It is for this reason that I prioritised the stabilisation of NHBRC by appointing a new board led by Ms Nomusa Mufamadi so that we could nip this behaviour in the bud. I am cognisant of the fact that to successfully infuse competence and ethics in the delivery of human settlements will take time and will require all stakeholders, government, academia, labour and civil society to work together. It is this context that I welcome this initiative by the Central University of Technology in putting together the BCA programme.

As you are aware, South Africa is experiencing a number challenges which include extreme poverty, rampant socio-economic inequalities, and unemployment. In addition, our country needs better health services, bridges, dams and road infrastructure, food security, better education, better public services including housing and sanitation. With an economy that has stagnated and further confounded by the COVID-19 pandemic, our
prospects for resolving these challenges have been diminishing.

A question that arises is: what is it that we need to do together as a country to respond to these challenges?

Just over a year ago, our country adopted the Economic Recovery and Reconstruction Plan (ERRP), anchored on several pillars amongst which the  creation of a capable state was one. This programme will produce capable men and women from whom our government will draw in order to create a truly capable state. Writing in his weekly letter from From the Desk of the President titled, “Government is focused on building an ethical,capable state” on 27th of September this year, President Cyril Ramaphosa said amongst other things that: “Building an ethical, capable state continues to be a focus of this administration.” He went further to say that: “A capable state is the foundation for the attainment of all our national priorities. Without improving accountability and promoting ethical conduct, none can be achieved.”

In this respect, I have asked the new chairperson of the NHBRC to turn the entity into a centre of excellence for the built environment. This will be part of the broader effort by our government towards creating a capable state. I am pleased that one of the objectives of your programme is the “creation of capacity and capability in the Military Colleges and the State by deploying students to undertake on the job training at all major Government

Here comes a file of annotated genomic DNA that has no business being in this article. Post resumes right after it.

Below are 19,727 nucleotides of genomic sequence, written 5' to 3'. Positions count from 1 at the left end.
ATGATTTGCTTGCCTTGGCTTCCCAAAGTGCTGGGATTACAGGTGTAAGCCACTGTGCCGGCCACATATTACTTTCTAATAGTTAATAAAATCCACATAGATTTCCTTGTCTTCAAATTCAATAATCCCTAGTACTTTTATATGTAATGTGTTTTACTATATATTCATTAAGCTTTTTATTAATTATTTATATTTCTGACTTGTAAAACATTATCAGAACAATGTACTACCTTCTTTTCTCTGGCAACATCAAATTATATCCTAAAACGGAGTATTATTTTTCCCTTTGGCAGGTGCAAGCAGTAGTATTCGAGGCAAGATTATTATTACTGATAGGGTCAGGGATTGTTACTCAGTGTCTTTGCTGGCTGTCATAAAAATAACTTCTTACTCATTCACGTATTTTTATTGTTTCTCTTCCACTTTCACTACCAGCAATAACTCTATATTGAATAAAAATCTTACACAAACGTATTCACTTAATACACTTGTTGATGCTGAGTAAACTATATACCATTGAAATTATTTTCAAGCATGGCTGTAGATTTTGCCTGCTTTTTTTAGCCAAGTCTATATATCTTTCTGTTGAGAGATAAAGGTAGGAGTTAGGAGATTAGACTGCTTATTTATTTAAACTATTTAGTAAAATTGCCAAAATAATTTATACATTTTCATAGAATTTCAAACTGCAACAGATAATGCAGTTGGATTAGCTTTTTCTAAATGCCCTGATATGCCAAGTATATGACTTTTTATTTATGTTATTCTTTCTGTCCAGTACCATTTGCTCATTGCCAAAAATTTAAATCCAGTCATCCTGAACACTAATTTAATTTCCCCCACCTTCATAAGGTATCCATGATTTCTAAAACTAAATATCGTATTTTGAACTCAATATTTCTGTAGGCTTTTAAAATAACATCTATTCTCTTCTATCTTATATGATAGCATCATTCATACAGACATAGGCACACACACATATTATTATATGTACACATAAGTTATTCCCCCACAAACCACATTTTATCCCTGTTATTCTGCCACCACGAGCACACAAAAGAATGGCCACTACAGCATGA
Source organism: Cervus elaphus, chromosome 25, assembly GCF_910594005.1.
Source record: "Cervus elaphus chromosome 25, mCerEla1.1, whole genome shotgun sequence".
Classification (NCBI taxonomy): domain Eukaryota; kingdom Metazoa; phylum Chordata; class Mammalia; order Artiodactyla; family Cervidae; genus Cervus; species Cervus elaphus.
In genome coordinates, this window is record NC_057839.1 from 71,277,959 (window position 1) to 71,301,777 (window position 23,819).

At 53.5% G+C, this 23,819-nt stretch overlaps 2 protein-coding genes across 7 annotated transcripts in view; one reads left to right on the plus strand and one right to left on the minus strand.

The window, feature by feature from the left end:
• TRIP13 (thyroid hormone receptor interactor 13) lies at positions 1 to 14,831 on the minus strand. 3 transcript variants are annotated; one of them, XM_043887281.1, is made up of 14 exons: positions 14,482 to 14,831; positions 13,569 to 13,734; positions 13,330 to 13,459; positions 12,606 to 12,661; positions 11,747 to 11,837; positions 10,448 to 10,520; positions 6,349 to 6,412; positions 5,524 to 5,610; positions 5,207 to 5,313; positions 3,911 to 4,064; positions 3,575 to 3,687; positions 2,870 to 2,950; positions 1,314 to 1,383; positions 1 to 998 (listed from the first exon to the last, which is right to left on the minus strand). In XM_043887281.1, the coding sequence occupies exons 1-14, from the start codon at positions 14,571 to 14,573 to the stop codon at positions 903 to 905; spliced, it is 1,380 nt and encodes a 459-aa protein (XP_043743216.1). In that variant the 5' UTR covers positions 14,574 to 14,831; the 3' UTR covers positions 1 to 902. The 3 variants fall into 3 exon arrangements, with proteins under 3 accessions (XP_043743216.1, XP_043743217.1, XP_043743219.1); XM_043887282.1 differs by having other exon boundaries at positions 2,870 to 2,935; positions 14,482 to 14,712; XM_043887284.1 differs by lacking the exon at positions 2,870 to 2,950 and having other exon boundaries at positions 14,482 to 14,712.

Infrastructure Programmes that are being developed and will be rolled out through Private Public Partnerships, using the latest technologies.”

The ERRP also made a commitment that infrastructure investment, delivery and maintenance will play a leading role in South Africa’s economic reconstruction and recovery. The ERRP further said that such infrastructure efforts will be strengthened to attract private sector investment in the delivery of infrastructure, as part of building broadbased Public, Private Partnerships (PPP). Admittedly, the capabilities to make this undertaking a reality within the state are lacking.

Universities are centres of civilization and they play an important role as leaders in teaching and learning, in education, research and technology. It is only when universities play this role with the necessary and sufficient urgency that our country will have the necessary tools and capabilities to tackle our challenges.

In developing this programme, it is a demonstration that the Central University of Technology understands its role in the development of our economy and society at large. Our communities, especially the poorest of the poor, deserve better. Not only do we have the constitutional obligation to ensure that we provide our people with decent housing, we also have the moral obligation to ensure that the quality of service we provide is anchored on  competence and high ethical standards.

Let me congratulate you again for this great initiative. 

I thank you!